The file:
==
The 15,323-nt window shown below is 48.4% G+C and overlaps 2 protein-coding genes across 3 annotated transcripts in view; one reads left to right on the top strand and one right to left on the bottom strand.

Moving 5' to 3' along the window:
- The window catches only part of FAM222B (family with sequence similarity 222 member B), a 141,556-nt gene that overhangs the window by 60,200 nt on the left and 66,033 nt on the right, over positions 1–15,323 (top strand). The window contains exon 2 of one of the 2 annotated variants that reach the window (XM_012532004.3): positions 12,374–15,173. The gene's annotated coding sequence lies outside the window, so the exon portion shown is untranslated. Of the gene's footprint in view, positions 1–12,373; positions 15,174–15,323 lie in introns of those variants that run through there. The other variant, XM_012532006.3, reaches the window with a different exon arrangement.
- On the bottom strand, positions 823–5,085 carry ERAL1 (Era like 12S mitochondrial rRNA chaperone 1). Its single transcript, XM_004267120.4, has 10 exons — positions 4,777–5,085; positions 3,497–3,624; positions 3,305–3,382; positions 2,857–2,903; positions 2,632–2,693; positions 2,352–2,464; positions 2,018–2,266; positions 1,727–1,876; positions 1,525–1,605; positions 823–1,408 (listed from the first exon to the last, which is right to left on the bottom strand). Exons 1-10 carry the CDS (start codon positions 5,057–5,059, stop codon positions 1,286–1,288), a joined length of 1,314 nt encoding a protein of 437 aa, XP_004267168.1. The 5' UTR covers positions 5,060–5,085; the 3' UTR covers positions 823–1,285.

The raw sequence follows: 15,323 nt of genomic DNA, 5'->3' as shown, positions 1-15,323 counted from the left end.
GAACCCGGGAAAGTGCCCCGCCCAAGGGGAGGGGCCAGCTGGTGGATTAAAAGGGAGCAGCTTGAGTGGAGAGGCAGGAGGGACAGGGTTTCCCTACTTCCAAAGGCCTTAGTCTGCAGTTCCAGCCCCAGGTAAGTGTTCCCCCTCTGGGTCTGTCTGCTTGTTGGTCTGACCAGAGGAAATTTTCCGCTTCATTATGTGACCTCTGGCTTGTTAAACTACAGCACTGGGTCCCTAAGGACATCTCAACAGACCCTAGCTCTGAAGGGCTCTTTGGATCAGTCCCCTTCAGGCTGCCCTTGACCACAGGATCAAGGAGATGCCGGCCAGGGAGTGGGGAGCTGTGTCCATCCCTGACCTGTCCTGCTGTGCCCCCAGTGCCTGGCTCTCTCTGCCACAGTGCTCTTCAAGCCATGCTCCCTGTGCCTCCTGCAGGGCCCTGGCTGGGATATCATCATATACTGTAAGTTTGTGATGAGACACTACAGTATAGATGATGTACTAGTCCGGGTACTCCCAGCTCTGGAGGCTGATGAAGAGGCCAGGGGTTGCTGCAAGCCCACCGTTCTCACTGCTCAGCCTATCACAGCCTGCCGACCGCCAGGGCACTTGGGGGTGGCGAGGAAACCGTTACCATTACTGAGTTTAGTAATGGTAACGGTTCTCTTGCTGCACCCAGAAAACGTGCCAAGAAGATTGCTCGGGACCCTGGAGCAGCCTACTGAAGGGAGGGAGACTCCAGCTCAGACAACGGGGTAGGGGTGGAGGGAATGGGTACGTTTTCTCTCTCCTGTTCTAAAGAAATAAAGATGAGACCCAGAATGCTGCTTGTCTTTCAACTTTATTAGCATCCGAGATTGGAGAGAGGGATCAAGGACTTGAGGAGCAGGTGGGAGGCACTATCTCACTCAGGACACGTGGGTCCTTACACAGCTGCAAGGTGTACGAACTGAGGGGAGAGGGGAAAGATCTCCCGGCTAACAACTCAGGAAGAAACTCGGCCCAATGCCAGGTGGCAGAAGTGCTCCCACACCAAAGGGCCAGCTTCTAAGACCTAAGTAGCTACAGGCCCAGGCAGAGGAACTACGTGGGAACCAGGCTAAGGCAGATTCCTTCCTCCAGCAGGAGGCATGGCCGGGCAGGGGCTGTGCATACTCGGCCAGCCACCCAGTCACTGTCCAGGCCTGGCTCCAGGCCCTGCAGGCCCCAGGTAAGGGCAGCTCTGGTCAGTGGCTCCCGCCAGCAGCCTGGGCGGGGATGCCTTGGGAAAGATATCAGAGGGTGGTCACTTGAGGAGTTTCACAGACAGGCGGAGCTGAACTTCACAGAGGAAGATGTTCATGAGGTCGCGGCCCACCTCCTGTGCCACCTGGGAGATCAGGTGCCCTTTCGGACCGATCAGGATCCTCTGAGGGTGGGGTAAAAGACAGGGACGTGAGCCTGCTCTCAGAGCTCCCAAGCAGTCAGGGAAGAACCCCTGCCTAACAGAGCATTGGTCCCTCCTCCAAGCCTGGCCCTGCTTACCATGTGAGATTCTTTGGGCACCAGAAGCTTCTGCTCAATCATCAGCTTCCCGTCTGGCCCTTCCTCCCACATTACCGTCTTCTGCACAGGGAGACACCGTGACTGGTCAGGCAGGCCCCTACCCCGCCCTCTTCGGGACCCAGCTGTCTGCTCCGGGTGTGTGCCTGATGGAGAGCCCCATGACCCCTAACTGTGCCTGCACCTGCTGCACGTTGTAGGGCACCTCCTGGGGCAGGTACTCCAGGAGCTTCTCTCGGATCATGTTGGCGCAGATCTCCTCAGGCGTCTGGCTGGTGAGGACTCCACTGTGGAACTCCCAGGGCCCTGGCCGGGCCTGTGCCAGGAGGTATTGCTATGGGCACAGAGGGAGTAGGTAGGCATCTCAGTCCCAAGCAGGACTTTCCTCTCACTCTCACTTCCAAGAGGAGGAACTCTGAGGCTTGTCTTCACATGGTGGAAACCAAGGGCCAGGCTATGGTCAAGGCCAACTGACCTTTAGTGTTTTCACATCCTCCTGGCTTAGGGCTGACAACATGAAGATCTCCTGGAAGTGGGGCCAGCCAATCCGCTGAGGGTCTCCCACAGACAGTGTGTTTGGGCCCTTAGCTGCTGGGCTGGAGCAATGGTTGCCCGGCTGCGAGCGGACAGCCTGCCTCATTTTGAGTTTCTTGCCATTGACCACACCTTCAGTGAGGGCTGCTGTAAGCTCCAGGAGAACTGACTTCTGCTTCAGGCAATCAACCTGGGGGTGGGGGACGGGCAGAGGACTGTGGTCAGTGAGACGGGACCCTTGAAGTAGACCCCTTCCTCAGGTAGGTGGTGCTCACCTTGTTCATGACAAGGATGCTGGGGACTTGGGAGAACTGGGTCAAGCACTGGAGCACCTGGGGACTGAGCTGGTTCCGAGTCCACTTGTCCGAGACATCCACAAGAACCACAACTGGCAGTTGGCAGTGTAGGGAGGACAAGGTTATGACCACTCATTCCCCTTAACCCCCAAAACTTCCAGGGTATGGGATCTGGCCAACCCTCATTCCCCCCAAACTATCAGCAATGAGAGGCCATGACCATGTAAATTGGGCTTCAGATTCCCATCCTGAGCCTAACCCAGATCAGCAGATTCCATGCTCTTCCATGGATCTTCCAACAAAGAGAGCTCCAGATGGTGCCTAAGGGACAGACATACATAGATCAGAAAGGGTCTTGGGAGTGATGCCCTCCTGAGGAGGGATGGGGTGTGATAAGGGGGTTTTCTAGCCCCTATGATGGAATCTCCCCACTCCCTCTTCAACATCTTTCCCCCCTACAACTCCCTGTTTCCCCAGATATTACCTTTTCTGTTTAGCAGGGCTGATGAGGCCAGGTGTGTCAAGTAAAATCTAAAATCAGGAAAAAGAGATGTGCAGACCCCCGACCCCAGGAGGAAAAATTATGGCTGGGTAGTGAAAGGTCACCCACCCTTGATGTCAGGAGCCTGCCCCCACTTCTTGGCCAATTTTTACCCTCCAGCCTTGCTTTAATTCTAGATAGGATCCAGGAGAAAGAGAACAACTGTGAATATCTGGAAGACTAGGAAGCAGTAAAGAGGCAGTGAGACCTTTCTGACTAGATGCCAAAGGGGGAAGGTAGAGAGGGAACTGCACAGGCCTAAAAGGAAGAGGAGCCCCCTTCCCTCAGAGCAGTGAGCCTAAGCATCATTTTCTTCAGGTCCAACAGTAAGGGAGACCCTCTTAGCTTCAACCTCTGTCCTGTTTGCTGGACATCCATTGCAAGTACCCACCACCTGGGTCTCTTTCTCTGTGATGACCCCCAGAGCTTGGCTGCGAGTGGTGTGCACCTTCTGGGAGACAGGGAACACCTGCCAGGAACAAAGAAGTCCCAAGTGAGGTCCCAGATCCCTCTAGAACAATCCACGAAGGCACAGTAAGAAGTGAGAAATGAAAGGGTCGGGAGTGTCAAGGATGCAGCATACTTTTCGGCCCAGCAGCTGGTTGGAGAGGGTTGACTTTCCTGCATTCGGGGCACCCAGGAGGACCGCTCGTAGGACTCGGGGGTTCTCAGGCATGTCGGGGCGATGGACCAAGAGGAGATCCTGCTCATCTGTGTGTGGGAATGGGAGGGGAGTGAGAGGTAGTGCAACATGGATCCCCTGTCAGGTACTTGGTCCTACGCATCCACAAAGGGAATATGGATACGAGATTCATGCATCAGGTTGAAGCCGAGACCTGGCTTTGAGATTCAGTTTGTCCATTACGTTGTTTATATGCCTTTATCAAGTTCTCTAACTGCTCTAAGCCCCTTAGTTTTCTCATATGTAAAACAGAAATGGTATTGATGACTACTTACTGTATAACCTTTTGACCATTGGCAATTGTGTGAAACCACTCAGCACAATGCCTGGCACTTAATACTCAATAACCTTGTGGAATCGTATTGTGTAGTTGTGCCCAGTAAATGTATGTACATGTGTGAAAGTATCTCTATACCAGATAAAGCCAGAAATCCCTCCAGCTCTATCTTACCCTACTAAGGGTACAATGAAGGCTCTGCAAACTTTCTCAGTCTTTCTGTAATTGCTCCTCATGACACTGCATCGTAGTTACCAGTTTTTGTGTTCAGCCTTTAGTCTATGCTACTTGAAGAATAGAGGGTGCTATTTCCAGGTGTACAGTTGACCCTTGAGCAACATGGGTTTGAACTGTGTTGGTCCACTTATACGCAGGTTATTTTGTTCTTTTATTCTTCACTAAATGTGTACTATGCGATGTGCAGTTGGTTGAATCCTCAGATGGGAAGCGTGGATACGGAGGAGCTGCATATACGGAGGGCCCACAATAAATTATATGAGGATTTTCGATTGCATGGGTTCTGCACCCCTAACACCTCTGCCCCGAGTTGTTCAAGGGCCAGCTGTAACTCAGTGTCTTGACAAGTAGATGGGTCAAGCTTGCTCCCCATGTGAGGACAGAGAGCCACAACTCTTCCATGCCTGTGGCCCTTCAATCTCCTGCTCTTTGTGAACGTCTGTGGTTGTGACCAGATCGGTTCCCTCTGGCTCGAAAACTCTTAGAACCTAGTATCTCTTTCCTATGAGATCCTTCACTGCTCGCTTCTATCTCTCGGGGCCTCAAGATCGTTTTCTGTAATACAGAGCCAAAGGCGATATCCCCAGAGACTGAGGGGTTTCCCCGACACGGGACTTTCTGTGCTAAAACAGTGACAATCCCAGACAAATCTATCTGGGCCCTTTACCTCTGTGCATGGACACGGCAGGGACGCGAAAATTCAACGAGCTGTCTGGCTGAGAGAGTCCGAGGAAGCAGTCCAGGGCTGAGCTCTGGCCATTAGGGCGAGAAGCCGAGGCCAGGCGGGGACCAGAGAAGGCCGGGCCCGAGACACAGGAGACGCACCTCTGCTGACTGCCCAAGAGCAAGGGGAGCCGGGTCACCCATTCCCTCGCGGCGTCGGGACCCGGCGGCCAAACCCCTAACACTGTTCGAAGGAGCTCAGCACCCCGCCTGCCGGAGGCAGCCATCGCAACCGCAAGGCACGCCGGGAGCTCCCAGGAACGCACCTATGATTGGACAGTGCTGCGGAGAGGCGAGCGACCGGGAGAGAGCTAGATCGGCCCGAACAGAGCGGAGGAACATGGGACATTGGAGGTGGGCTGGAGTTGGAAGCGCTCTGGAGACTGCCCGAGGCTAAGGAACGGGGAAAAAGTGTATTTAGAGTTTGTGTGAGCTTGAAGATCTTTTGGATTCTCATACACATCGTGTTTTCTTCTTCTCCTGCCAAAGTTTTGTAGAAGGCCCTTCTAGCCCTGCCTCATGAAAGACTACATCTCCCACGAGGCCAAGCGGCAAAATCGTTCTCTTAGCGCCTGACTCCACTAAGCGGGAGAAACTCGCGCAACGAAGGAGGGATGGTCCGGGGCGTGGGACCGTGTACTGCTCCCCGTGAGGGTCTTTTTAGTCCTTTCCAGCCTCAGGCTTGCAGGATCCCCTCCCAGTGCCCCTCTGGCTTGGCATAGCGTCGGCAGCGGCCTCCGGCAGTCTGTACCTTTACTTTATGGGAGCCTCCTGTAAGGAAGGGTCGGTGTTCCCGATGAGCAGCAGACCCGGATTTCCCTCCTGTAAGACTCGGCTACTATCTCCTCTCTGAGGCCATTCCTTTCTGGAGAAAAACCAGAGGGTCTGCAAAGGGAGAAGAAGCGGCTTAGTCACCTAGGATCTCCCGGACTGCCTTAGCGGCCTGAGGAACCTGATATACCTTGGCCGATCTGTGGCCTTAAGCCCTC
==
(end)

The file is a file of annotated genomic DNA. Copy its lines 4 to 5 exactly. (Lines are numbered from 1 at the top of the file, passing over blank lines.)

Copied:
- On the bottom strand, positions 823–5,085 carry ERAL1 (Era like 12S mitochondrial rRNA chaperone 1). Its single transcript, XM_004267120.4, has 10 exons — positions 4,777–5,085; positions 3,497–3,624; positions 3,305–3,382; positions 2,857–2,903; positions 2,632–2,693; positions 2,352–2,464; positions 2,018–2,266; positions 1,727–1,876; positions 1,525–1,605; positions 823–1,408 (listed from the first exon to the last, which is right to left on the bottom strand). Exons 1-10 carry the CDS (start codon positions 5,057–5,059, stop codon positions 1,286–1,288), a joined length of 1,314 nt encoding a protein of 437 aa, XP_004267168.1. The 5' UTR covers positions 5,060–5,085; the 3' UTR covers positions 823–1,285.

The raw sequence follows: 15,323 nt of genomic DNA, 5'->3' as shown, positions 1-15,323 counted from the left end.